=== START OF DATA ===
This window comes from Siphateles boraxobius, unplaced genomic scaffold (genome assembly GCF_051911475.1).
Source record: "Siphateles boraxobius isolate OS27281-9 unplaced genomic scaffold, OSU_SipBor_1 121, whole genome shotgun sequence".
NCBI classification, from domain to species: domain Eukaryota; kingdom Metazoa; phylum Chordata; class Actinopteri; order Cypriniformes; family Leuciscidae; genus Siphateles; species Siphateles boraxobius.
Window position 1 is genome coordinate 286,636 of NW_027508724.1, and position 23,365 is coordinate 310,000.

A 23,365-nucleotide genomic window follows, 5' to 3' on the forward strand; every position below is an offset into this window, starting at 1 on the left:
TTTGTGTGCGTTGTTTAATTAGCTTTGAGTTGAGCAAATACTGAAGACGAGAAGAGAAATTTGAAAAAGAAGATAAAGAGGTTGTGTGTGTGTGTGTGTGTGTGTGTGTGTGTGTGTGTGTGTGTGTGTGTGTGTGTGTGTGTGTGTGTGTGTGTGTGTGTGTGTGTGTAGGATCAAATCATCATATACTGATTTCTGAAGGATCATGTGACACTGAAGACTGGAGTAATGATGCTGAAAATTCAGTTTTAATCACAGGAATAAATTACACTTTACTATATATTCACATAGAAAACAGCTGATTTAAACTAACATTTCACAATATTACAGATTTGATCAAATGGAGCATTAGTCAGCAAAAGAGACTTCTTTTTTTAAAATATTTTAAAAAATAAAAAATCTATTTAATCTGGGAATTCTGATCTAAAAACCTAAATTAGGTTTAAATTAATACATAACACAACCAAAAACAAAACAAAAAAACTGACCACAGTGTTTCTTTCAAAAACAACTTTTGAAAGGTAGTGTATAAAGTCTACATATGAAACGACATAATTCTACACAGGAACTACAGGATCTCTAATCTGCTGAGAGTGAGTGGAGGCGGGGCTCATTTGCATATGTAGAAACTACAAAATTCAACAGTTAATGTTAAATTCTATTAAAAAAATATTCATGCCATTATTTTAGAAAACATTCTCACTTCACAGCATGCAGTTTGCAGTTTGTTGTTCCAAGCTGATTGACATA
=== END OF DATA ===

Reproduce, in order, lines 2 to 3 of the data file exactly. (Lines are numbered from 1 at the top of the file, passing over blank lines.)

Source record: "Siphateles boraxobius isolate OS27281-9 unplaced genomic scaffold, OSU_SipBor_1 121, whole genome shotgun sequence".
NCBI classification, from domain to species: domain Eukaryota; kingdom Metazoa; phylum Chordata; class Actinopteri; order Cypriniformes; family Leuciscidae; genus Siphateles; species Siphateles boraxobius.